30 December 2008

Mormon Kids Are So Tolerant That They're Blind to Right and Wrong

Yeah, that's what she said. Telling me about one kid in her ward's youth program who had expressed some difficulty and disagreement with the Church's stance on Proposition 8.

I've known her for some time and she is a wonderful person. She is kind, smart, talented, devoted to faith and family, accomplished, energetic, well-read, intelligent, a great mother to her kids and well-regarded in her community. Outstanding in every way. I have always respected her judgment. But I was surprised by her perspective.

I listened quietly as she told me how the youth of the Church today have grown up in an atmosphere that pushes and stresses tolerance as the supreme virtue above all else. And obviously she thinks this is a bad thing. Everything is out there for them, she said. Everything is available, and everything is presented as just "an option." So in her opinion, they think everything is equally acceptable, and thus when it comes to same-sex marriage, they have lost the ability to even recognize that it is just intrinsically, fundamentally wrong. By definition.

I didn't disagree or quarrel with her. No good purpose would have been served. But this brief conversation captures very well the essence of the whole issue and why for many, this gap will and can never ever be bridged.

Many, especially in the LDS Church, are locked into seeing this as a non-negotiable matter of divinely ordained moral absolutes to which ideally everyone must adhere. They see the voice of God in the First Presidency's letter advocating support for Proposition 8. Non-Mormons point to the Bible as establishing God's Pattern For Marriage. Both feel threatened to their foundations by any prospect of change.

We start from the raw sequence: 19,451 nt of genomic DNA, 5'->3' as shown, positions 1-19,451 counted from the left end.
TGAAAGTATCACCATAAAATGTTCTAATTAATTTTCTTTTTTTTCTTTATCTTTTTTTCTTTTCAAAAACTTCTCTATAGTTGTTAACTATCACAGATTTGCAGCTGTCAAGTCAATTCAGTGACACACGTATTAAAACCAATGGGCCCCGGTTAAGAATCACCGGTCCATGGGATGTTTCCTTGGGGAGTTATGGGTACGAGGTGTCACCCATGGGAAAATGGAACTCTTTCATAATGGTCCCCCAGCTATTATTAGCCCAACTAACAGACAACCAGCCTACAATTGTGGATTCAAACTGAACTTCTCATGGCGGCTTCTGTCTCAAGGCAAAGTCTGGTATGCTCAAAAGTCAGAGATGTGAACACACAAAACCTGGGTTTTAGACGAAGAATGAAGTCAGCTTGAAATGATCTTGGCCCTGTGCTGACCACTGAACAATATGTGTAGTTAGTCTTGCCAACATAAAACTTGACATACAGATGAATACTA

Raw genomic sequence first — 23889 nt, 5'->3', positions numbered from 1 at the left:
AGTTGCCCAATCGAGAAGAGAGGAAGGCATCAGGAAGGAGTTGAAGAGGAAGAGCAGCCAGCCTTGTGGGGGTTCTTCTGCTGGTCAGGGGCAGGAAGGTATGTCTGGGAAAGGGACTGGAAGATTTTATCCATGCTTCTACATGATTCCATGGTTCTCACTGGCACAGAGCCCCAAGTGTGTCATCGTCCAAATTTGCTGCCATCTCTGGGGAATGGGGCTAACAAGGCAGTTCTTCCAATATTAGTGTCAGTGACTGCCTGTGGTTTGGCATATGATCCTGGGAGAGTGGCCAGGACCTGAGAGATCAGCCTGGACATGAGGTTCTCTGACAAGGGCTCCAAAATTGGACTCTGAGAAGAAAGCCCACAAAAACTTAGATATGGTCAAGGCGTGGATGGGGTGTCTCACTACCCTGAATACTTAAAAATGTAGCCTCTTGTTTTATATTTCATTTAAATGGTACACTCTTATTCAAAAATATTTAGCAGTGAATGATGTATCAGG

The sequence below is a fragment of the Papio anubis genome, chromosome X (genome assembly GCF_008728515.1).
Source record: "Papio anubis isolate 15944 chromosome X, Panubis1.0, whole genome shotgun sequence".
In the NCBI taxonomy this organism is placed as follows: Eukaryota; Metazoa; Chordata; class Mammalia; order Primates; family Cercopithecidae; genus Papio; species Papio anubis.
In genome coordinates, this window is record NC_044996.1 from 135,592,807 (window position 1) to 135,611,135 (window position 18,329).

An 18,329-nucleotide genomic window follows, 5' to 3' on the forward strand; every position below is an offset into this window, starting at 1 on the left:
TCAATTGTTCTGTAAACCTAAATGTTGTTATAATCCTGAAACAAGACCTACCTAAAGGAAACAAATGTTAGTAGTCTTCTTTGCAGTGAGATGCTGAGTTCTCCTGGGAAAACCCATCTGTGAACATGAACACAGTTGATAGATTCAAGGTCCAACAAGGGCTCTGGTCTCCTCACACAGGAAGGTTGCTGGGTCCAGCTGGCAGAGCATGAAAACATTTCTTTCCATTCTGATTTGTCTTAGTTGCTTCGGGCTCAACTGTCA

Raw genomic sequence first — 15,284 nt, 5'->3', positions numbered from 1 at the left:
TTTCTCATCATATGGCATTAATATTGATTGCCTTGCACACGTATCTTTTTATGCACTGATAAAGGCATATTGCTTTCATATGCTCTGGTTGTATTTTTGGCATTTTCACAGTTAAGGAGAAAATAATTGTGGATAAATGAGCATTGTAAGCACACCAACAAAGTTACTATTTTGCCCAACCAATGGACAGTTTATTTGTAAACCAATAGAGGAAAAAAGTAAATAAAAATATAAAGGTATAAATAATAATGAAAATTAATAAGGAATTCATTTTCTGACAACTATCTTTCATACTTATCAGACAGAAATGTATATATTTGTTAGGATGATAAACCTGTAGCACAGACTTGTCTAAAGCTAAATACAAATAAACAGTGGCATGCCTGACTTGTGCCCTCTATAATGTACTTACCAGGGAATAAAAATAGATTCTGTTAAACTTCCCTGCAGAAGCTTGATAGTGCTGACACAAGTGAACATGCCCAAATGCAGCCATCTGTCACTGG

Many others see no solid historical or scriptural basis for that perspective other than personal prejudice and bigotry, point out that marriage has been "re-defined" many times throughout history, and believe that the tolerance lamented by my friend is in fact a long-overdue abandonment of an irrational hostility toward something that's always been part of the human condition anyway. They point to the fact that slavery was finally eradicated in most of the world only after millennia of its being an unquestioned and assumed part of The Divinely Fixed Order Of Things, with apparently supportive references to it throughout the Bible (far more than references to homosexuality in fact), and ferociously defended by many good Christians as approved by God. But that still didn't make it right.

With rare exceptions, this gap cannot be bridged. There is simply no way to reconcile these perspectives. They are as different as chalk and cheese, and are destined to duke it out until one prevails either through the courts or through the ballot box. About the only time I've ever heard of any individual changing from the first category to the second is when they discover that a loved one is gay and suddenly the issue becomes personal and provokes some very profound re-assessment of beliefs.

What think ye? Are today's Mormon youth so soaked in a culture of tolerance that they have lost the ability to discern right from wrong?

25 December 2008

The Appearance of Godliness, But . . .

While channel-surfing recently in search of minimally interesting audio wallpaper to accompany housecleaning, I stumbled on a Discovery Science Channel series about a family with 17 children and one on the way (10 boys and 8 girls). Amazed but without time to stop and watch right then, I set the box to record this thing and went back later to skim through the various episodes and find out what kind of people would have 18 kids today and how they did it. Results follow.